The ribbon was snipped; the Health Science Complex is officially open. JUNAID IMRAN/THE MEDIUM

Under a white canopy next to the CCT Building, faculty, staff, and members of the community gathered to celebrate the completion of the official opening of the Terrence Donnelly Health and Sciences Complex and the Mississauga Academy of Medicine on Tuesday.

The academy is a partnership between the Government of Ontario, UTM, the U of T Faculty of Medicine, Trillium Health Centre, and Credit Valley Hospital. This year, 54 first-year medical students officially enrolled as students at the St. George campus will call the $37 million, four-storey structure home. The biomedical communications program and the Department of Anthropology also share the building.

In spite of the distance from St. George, the program will provide medical students with the tools and clinical opportunities to specialize in general surgery, internal medicine, psychiatry, and both family and community medicine.

“I noticed that at Credit Valley the physicians want to learn about the students. I didn’t see that in the downtown campuses,” said Shawn Chhabra, a first-year Mississauga Academy of Medicine student. “When I though of what I wanted to get out of my four years, particularly in the last two clinical years, I knew that to get that real hands-on experience, being in a smaller setting that’s more community-focussed would happen in Mississauga.”

The academy will have a total of 216 students in the four-year program, providing the most close-knit learning environment in U of T’s Faculty of Medicine.

“I think because we’re the first ones here, there will be a lot of responsibility on us to take a lot of initiative to try and emulate the same things that are occuring downtown and make sure that we have the same resources available to us. It’s going to test our leadership abilities,” said Jessica Rabski, another first-year MAM student.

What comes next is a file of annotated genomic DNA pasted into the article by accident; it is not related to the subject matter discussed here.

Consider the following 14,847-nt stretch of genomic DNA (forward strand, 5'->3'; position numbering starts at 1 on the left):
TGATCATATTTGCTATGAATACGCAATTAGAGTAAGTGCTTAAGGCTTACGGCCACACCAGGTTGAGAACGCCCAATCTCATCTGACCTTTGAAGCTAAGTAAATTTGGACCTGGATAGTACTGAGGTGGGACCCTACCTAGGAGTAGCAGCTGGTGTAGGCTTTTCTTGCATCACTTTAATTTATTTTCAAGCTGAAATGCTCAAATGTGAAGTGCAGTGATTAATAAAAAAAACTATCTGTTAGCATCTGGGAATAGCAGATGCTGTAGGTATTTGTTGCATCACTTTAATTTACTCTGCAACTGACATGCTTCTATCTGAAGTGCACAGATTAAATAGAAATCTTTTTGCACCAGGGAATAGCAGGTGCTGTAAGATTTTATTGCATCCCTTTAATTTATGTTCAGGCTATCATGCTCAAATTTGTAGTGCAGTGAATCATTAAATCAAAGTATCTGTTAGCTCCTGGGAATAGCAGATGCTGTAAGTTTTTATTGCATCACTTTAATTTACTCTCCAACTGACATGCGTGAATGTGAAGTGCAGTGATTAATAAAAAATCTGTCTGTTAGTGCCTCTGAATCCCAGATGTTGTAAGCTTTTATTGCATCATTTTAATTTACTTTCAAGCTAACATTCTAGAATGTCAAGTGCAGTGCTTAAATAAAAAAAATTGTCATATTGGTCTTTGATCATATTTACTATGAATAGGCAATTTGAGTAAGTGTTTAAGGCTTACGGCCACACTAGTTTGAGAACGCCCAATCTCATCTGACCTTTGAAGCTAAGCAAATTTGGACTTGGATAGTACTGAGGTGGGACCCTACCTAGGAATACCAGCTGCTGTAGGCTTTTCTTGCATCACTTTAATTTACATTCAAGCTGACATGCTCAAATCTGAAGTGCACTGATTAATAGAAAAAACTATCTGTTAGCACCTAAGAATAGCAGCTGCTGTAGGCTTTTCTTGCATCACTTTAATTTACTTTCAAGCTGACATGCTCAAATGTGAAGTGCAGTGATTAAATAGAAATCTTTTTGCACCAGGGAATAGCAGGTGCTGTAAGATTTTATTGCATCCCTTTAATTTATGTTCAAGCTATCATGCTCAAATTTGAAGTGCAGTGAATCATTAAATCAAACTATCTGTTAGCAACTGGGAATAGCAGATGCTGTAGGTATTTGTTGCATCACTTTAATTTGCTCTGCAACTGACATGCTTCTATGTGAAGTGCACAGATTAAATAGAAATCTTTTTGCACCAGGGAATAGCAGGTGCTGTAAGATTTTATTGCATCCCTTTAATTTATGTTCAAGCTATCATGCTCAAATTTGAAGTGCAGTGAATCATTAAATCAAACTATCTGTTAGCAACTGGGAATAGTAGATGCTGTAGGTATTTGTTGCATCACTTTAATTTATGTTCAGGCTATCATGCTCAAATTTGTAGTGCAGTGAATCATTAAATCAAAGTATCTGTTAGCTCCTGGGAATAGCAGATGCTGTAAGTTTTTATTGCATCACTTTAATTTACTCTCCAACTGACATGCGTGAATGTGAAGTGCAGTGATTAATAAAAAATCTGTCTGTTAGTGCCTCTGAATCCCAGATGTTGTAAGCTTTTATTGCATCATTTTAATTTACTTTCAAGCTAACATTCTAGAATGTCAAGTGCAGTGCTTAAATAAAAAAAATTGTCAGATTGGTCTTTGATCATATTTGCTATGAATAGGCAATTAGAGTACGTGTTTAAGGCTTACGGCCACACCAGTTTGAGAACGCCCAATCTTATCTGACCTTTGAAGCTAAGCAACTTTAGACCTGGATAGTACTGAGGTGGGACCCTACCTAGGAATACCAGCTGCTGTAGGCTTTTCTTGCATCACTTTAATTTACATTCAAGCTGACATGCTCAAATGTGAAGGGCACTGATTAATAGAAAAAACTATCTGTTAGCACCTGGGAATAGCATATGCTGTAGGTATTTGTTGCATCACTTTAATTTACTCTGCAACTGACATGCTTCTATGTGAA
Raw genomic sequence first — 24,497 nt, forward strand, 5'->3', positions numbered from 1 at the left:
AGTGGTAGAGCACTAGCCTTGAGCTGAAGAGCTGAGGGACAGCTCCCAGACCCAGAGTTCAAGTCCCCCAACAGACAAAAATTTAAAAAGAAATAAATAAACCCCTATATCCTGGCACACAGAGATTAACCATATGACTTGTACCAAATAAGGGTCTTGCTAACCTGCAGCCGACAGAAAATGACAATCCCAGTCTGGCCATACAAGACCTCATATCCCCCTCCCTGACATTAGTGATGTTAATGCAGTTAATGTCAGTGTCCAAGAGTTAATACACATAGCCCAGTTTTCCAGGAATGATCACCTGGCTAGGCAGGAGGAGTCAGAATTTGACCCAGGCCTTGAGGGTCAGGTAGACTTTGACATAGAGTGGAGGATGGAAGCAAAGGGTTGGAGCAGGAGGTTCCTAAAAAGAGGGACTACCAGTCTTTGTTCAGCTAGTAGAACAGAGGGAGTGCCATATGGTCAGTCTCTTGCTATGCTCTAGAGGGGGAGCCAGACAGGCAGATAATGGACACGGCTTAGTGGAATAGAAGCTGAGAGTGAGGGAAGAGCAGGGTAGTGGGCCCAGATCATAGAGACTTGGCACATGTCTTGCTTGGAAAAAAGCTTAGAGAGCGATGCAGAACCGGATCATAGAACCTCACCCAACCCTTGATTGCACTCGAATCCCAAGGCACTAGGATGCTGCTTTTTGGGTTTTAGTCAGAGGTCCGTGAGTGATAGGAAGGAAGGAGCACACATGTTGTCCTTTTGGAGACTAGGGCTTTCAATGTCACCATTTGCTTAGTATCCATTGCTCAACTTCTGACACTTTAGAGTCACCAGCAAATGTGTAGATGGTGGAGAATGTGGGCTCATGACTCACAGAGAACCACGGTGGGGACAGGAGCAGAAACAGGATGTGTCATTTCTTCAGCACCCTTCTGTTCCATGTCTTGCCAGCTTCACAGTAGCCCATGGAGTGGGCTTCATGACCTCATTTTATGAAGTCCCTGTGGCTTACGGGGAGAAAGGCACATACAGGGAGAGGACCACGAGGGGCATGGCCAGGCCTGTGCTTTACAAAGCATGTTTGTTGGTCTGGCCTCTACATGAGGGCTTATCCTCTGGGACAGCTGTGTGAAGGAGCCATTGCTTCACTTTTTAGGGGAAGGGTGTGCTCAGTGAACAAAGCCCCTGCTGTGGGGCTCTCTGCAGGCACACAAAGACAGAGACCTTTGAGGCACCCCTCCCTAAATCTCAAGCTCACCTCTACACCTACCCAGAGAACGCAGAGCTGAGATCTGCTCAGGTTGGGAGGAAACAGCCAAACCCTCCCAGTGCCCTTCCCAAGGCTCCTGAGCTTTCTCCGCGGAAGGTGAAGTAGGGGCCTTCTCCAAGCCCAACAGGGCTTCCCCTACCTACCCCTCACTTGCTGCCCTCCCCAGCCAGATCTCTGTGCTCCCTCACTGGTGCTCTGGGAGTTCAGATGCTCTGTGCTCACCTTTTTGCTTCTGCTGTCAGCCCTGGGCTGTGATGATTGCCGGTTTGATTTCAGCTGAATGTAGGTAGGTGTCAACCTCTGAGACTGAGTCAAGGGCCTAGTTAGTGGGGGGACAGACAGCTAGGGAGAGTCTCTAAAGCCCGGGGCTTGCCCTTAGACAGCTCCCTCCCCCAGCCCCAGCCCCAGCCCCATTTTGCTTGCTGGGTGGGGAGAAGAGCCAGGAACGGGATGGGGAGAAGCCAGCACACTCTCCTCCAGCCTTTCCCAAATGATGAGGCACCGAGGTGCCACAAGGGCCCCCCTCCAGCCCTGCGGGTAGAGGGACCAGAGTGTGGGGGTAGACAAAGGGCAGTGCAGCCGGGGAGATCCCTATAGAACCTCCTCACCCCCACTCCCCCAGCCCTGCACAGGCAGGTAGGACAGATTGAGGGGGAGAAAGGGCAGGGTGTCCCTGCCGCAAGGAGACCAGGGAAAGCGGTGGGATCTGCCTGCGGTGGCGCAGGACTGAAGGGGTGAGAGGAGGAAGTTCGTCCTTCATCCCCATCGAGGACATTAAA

The TDHSC includes lecture halls and classrooms equipped with videoconferencing. Lectures are broadcast live from the St. George campus so that UTM medical students can engage in the lessons and observe dissections.

“It is a testament to our ability to provide first-rate education to our students,” said Deep Saini, U of T’s vice-president and UTM’s principal. “They participated in that lecture as if they were all in the same location. I have sat through one of those lectures and it is truly an amazing experience.”

The MAM is the university’s fourth medical academy and the first based outside Toronto.

“It’s so great to have these students at the Mississauga Academy of Medicine, and I just met five of them. They are not from Mississauga, but I can assure you that I’ve already talked to them and when they graduate, they’ll set up their office in Mississauga. And I’ll be working on the other 50 as well,” said Mayor Hazel McCallion.

The TDHSC received funding from the Government of Ontario and private donors, Terrence Donnelly and Carlo Fidani, to train highly skilled doctors that will practice in Ontario and provide more efficient healthcare.

“We have here in Ontario one of the best healthcare systems in the world, but the benefits of that system must be made more accessible at the local neighbourhood and community level,” Terrence Donnelly said.

After the reception, medical students led group tours around the building.